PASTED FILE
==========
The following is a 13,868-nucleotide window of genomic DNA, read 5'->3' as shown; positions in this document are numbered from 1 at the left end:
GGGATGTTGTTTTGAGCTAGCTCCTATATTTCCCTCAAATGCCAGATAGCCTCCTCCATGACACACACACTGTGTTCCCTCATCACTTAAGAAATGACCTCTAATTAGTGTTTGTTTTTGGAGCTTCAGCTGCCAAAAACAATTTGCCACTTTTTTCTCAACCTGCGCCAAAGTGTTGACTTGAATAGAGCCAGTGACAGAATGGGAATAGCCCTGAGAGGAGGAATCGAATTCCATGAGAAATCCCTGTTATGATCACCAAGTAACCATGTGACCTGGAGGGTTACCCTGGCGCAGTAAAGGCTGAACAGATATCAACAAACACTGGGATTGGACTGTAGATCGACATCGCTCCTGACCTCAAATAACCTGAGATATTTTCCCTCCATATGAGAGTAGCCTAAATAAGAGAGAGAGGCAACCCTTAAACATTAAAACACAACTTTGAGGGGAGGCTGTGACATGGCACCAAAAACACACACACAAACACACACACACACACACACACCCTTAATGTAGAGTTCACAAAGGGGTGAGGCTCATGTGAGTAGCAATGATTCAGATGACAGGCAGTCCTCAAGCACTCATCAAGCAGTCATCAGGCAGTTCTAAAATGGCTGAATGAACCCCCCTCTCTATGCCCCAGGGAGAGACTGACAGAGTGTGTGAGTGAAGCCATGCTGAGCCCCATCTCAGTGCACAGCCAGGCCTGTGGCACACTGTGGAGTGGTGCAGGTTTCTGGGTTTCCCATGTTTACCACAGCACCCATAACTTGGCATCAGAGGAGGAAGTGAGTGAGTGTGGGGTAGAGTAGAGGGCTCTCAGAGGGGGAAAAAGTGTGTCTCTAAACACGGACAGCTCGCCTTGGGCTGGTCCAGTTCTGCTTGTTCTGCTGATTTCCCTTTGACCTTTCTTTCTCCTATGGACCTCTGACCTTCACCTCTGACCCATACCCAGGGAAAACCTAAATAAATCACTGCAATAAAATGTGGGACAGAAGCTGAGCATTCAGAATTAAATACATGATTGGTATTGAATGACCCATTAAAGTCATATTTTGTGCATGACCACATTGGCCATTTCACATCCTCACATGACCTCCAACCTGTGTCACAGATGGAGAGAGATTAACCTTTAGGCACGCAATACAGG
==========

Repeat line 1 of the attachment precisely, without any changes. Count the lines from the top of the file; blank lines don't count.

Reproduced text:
The following is a 13,868-nucleotide window of genomic DNA, read 5'->3' as shown; positions in this document are numbered from 1 at the left end: